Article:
While cross-wearing BA employee Nadia Eweida enjoyed victory at the European Court of Human Rights (ECHR), three other Christians lost their cases, including hospital nurse Shirley Chaplin, who had been prevented from wearing a cross visibly around her neck.
They will be appealing today's judgment at the ECHR's Grand Chamber.
Speaking at a news conference in central London, Ms Chaplin said she was "very disappointed" by the judgment but heartened that other Christians can now wear a cross in the workplace.
She said she still feels that other religions are given more freedom in the workplace and called upon David Cameron to live up to a promise to change the law to protect cross-wearers.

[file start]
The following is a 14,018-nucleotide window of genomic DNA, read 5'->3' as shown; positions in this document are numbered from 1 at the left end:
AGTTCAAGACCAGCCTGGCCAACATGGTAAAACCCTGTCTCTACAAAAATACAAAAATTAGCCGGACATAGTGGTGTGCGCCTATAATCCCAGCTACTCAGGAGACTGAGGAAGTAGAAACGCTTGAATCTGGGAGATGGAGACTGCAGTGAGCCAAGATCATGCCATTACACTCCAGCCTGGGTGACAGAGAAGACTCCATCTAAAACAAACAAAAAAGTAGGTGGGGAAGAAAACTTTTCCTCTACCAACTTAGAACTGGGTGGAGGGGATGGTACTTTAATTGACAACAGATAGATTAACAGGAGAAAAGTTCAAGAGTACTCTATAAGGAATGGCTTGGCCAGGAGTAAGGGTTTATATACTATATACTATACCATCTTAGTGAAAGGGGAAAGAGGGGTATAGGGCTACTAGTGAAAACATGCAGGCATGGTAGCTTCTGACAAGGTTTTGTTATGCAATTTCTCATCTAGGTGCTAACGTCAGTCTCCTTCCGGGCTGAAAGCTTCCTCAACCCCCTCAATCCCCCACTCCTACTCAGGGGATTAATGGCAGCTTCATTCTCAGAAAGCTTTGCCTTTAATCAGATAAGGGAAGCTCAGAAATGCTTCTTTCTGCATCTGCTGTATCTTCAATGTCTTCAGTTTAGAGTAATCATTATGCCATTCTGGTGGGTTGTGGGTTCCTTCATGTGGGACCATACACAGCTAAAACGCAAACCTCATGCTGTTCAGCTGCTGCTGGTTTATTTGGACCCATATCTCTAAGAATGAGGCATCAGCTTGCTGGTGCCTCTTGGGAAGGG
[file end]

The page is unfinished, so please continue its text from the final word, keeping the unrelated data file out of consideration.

British Airways employee Nadia Eweida had argued the airline's denial of her wearing a cross contravened articles nine and 14 of the European Convention on Human Rights, which prohibit religious discrimination and allow "freedom of thought, conscience and religion".
Lawyers for the Government, which contested the claim, argued her rights were only protected in private.
But judges today ruled there had been a violation of article nine (freedom of religion), by five votes to two.
After being sent home in September 2006 for displaying the silver cross around her neck, Ms Eweida returned to work in customer services at Heathrow Airport's Terminal 5 in February 2007 after BA changed its uniform policy on visible items of jewellery.